Mozart was born on 27th January, 1756, in Salzburg, Austria. He was capable of playing multiple musical instruments from an early age; he played the clarinet, keyboard and violin in public at the age of six years. His success in music at an early age was influenced by his father, Leopold, who was a successful composer, violinist and a concert master at Salzburg. Mozart followed in the footsteps of his father. He started his main career as a court musician in Salzburg at the age of 17 years. Mozart and his sister, who was also talented in music, started travelling in major European cities with the assistance of their father. They performed in the courts in Paris, London, Hague and Zurich. During the tours, Mozart met with other successful musicians who had a strong influence on his future work.
His first formal employment started in 1773; he was an assistant concertmaster in Salzburg.

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The employment gave him the opportunity to experiment with new music genres such as Operas, Sanatas and Serenades. Despite his new accomplishments in composing and playing musical instruments, Mozart was not satisfied due to the small salary and the confining environment in Salzburg that gave him a small chance of developing his career. The Archbishop of Salzburg, who had offered the job to Mozart, was impressed by Mozart but was now becoming impatient with the young man’s complaints and poor attitude towards his role as an assistant concertmaster. Mozart left Salzburg in 1977 to look for a better employment, but the archbishop provided a person to accompany him since he was reluctant to give permission to leave. Despite the availability of many promising opportunities, Mozart could not secure what he wanted, and his problems increased when his mother died in 1778. His father assisted him by renegotiating for a better position for him in Salzburg and Mozart agreed to return in 1779. However, his relationship with the archbishop did not considerably improve leading to his abrupt dismissal in 1781.

Mozart easily found new job opportunities in Vienna in which he taught writing music for publications and also performed in concerts as a freelancer. He started composing an opera known as Die Entführung aus dem Serail in 1781. He got married to Constanze in 1782 despite the earlier opposition by his father on the marriage plans. During the same period, Mozart met with several people such as Joseph Haydn, with whom he collaborated in performing impromptu concerts with string quartets.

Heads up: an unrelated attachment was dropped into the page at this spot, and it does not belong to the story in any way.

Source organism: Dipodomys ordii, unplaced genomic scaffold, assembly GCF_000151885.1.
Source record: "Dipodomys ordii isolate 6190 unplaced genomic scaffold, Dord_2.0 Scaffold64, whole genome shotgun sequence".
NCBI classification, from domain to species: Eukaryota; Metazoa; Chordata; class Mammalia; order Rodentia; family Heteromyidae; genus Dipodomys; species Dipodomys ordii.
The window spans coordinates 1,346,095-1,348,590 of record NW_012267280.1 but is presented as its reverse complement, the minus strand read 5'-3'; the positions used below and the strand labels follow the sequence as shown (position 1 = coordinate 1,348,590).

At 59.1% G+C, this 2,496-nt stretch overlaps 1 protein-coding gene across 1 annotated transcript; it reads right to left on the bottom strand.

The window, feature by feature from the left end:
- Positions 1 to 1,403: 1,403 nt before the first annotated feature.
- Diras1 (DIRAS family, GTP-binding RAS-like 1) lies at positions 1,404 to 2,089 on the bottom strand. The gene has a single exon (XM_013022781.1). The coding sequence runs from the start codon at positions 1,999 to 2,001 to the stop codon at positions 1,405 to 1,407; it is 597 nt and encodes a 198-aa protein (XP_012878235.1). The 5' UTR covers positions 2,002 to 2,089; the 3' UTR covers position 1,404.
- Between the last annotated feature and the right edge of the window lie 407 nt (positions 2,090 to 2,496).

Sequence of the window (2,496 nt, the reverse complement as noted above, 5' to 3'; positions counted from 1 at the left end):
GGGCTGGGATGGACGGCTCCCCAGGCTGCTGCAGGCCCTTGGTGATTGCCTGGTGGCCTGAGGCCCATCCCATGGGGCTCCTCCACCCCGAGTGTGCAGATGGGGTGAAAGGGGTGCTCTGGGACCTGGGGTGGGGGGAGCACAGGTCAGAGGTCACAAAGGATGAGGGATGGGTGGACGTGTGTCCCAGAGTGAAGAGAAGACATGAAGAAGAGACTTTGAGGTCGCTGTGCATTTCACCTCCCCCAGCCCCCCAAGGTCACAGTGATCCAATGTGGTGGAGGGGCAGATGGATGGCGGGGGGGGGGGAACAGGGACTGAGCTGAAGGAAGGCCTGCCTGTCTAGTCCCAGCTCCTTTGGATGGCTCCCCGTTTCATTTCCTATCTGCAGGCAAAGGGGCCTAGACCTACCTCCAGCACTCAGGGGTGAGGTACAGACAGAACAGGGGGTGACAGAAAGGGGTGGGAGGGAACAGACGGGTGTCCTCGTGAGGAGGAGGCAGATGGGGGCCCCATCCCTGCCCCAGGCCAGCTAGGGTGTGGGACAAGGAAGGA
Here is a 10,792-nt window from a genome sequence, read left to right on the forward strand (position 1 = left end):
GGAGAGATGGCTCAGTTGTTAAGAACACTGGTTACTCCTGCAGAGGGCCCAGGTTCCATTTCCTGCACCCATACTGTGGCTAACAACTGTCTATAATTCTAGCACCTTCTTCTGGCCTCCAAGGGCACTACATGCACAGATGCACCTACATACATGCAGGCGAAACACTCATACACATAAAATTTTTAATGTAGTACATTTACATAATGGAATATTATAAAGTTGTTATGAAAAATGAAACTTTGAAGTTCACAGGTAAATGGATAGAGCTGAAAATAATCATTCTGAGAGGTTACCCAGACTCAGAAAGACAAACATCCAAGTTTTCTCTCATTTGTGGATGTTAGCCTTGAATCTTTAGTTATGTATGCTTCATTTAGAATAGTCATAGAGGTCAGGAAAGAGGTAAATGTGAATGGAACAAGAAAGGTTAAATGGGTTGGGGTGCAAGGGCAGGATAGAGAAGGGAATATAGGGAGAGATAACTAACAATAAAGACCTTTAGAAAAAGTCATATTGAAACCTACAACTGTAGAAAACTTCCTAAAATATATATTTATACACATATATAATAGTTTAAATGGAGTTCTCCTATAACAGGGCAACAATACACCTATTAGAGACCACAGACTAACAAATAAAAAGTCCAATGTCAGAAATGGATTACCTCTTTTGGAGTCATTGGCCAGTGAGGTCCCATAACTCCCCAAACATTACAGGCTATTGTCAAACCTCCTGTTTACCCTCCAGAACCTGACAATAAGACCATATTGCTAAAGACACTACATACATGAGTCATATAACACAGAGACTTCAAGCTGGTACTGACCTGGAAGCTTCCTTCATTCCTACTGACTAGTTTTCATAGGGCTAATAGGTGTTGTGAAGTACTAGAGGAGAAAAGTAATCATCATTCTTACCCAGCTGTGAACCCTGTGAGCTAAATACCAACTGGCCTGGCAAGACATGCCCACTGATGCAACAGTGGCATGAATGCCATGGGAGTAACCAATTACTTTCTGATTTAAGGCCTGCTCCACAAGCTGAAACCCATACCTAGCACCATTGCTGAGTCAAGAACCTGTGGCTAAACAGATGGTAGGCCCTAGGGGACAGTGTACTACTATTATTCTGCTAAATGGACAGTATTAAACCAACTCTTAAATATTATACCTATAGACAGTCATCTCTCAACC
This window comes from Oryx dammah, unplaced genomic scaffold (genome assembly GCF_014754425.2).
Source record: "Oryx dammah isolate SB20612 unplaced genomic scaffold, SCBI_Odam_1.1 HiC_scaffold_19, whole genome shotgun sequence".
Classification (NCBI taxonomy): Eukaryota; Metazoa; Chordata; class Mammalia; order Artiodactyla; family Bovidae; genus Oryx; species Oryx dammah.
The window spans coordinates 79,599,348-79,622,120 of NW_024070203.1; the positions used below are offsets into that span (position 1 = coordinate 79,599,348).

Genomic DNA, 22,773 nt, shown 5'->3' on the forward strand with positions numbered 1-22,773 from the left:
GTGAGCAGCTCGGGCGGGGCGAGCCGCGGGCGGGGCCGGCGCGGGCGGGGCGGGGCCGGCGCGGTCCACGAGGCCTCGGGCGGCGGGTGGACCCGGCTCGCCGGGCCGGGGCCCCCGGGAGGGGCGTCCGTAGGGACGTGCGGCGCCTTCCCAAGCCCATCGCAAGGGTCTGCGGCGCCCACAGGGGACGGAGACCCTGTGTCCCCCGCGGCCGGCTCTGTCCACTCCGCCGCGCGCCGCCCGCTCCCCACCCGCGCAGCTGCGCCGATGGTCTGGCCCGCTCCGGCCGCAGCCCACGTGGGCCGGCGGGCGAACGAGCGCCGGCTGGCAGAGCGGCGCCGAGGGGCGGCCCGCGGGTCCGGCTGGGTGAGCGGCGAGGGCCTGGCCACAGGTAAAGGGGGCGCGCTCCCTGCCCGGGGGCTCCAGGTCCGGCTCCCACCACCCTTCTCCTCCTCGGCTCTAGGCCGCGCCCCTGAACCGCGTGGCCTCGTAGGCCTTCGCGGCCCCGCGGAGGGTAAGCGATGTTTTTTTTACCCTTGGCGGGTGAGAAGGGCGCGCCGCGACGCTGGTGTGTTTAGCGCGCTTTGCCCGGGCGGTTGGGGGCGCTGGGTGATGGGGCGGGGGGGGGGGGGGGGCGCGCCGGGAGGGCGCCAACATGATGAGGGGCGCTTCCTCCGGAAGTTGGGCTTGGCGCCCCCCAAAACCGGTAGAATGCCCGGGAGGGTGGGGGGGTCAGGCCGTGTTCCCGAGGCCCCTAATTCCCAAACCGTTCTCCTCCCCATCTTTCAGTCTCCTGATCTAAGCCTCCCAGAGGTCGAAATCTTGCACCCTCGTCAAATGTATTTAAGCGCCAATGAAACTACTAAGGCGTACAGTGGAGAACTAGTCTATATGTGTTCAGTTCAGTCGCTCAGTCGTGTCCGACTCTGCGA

Mozart’s fame in Europe was largely contributed by the success of his opera, Die Entführung. The Opera, together with his concert performances, provided a steady source of substantial returns. Mozart started having a lavish lifestyle with his wife and two children, with whom he lived in expensive apartments and the children attended expensive schools. 1784 was the most prolific year for Mozart in which he performed 22 concerts in five weeks. His concerts were usually very well attended thus increasing the amount of money generated.

The late years were mainly characterized by financial challenges and lower success in his career. Mozart wanted to assume an isocratic stature, and this influenced his work. He often ran in debts due to his lavish lifestyle, but most of the time, he was able to settle the debts out of his concert performances. Mozart died in 1791 at the age of 35; the cause of his death was uncertain. His wife continued to sell his musical compositions in which she raised enough money to provide financial security for the family.

In general, much of Mozart’s success during the early years can be attributed to his father who ensured he received education in music and also arranged and facilitated his performance in different places across Europe. He was one of the major contributors in the music industry during his short lifetime. Mozart’s lavish lifestyle and reduced opportunities in Vienna during his late years were the major factors for his failures.